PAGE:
Economie et Statistique / Economics and Statistics n° 497-498Does the decentralisation theorem apply to French local governments? An empirical test on intermunicipal competences
Quentin Frère and Lionel Védrine
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The intermunicipality constitutes a major level of territorial governance within Europe and enables municipalities to exercise and collectively fund some competences. In France, “federative” intermunicipality (including individual fiscal powers) has developed alongside associative intermunicipal cooperation. The Territorial Authorities Reform Act (RCT) of 2010 – bolstered by the Law on the New Territorial Organisation of the Republic (NOTRe) of 2015 – marks a major turning point in intermunicipal cooperation with the mandatory consolidation of municipalities within public intermunicipal (Établissements publics de cooperation intercommunale, EPCIs) and the extension to them of fiscal powers. As we enter this new phase, the present article shall examine the factors that determine municipalities’ decisions about which competences they choose to transfer to the intermunicipal level. What role do economies of size play? How are the various preferences of the citizens of different territories taken into account?
Probit and spatial probit models for 10 various competences were estimated in 2,453 EPCIs with own fiscal powers as of 1 January 2012, with a view to identifying the factors influencing the decision to transfer such competences to the intermunicipal level before the RCT Act came into full effect. The spatial heterogeneity of citizens’ preferences was measured using a set of composite indicators of sociodemographic characteristics constructed on the basis of a principal component analysis.
Four main empirical results emerged:
- The spatial heterogeneity of citizens’ preferences is holding back the transfer of competences from municipalities to the intermunicipal level.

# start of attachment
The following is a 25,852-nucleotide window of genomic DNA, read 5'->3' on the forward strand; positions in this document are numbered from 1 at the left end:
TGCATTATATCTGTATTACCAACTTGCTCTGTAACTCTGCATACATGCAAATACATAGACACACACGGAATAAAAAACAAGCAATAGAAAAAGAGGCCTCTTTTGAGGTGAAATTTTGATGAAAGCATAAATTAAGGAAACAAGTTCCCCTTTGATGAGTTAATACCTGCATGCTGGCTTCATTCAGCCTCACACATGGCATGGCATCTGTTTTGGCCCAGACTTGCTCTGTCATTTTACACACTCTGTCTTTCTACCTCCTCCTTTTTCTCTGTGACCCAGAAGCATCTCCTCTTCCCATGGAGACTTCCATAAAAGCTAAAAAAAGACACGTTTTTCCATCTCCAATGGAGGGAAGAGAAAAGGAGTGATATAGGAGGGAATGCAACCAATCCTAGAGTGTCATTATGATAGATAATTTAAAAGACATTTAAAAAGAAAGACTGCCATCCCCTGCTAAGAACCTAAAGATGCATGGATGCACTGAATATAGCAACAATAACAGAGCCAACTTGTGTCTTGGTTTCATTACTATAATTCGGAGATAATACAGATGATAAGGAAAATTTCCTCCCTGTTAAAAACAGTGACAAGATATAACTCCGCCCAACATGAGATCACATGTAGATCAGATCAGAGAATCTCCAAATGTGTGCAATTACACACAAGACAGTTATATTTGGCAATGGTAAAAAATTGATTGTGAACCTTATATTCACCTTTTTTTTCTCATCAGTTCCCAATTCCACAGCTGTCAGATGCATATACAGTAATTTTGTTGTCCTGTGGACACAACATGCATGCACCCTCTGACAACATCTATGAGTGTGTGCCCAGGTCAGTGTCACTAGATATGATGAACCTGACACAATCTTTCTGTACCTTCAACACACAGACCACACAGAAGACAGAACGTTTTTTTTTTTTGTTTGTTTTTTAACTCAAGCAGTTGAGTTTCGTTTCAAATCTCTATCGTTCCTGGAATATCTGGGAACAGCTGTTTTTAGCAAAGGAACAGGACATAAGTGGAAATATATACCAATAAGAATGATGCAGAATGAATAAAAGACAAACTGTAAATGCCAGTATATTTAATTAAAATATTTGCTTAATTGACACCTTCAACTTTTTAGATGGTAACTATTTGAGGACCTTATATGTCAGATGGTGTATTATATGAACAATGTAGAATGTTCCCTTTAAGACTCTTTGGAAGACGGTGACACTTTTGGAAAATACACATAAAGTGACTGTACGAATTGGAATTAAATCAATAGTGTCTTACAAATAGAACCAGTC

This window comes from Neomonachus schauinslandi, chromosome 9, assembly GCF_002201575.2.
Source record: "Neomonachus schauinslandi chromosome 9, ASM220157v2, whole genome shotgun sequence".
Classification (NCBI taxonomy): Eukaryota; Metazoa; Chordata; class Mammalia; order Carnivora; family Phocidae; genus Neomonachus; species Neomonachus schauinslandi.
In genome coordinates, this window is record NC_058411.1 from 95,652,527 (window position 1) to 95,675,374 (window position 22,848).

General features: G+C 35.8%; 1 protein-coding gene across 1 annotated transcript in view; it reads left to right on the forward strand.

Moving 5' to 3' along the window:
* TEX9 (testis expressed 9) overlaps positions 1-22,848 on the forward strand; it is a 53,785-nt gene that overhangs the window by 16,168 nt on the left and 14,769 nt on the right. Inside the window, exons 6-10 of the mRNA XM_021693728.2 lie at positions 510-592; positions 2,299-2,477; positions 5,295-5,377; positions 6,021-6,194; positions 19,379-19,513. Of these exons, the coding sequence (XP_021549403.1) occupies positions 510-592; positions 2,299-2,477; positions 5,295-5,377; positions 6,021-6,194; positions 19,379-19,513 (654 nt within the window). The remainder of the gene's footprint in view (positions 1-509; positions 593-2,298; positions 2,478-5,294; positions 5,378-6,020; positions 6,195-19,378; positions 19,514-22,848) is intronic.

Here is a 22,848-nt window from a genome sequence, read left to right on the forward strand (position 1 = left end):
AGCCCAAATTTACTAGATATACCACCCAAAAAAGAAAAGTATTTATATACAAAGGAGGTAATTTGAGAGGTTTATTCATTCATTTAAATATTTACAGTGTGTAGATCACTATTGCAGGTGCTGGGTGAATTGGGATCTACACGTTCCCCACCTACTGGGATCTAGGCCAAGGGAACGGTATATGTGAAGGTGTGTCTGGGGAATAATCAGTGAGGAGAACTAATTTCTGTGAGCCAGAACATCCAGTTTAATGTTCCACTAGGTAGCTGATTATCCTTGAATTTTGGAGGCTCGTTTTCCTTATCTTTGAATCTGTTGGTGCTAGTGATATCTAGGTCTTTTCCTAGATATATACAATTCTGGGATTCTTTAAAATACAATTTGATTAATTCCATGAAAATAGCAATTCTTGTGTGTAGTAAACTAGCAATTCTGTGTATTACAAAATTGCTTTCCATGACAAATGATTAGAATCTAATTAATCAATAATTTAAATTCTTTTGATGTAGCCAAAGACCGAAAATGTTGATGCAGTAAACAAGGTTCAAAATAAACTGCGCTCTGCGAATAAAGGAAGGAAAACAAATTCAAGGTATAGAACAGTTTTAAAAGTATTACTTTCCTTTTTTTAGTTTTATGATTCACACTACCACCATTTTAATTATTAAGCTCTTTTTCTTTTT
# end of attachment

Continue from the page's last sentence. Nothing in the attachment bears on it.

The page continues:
- Economies of size as well as the need to coordinate local public choices mean that some competences are predetermined to be exercised at the intermunicipal level. This is particularly prevalent in the case of spatial planning (such as the creation and maintenance of sports facilities), housing (such as local housing programmes) and urban planning (such as territorial consistency schemes and the creation of joint development zones).
- Intermunicipalities made up of small municipalities are more likely to be entrusted with some competences.
- Municipalities’ decision to transfer a given competence to the intermunicipal level is strongly influenced by that of its neighbouring intermunicipalities, showing a mimicking behaviour.
These results highlight the validity of the decentralisation theorem in guiding decision-making as part of intermunicipal cooperation.
The article shows the significance of the trade-off between economies of size and the costs associated with the heterogeneity of citizens’ preferences when it comes to municipalities’ decisions on which competences to transfer to intermunicipalities. Amid the attempts at streamlining intermunicipalities made by the RCT and NOTRe laws, which bolster the decision-making power of the State to the detriment of municipalities (with respect to how these municipalities are governed), these findings ought to shed some light on recent decisions regarding intermunicipalities in this new phase. For instance, were they made with the sole purpose of optimising local public spending, or are they also supposed to take into account the heterogeneity of the territories and thus the preferences of their citizens?
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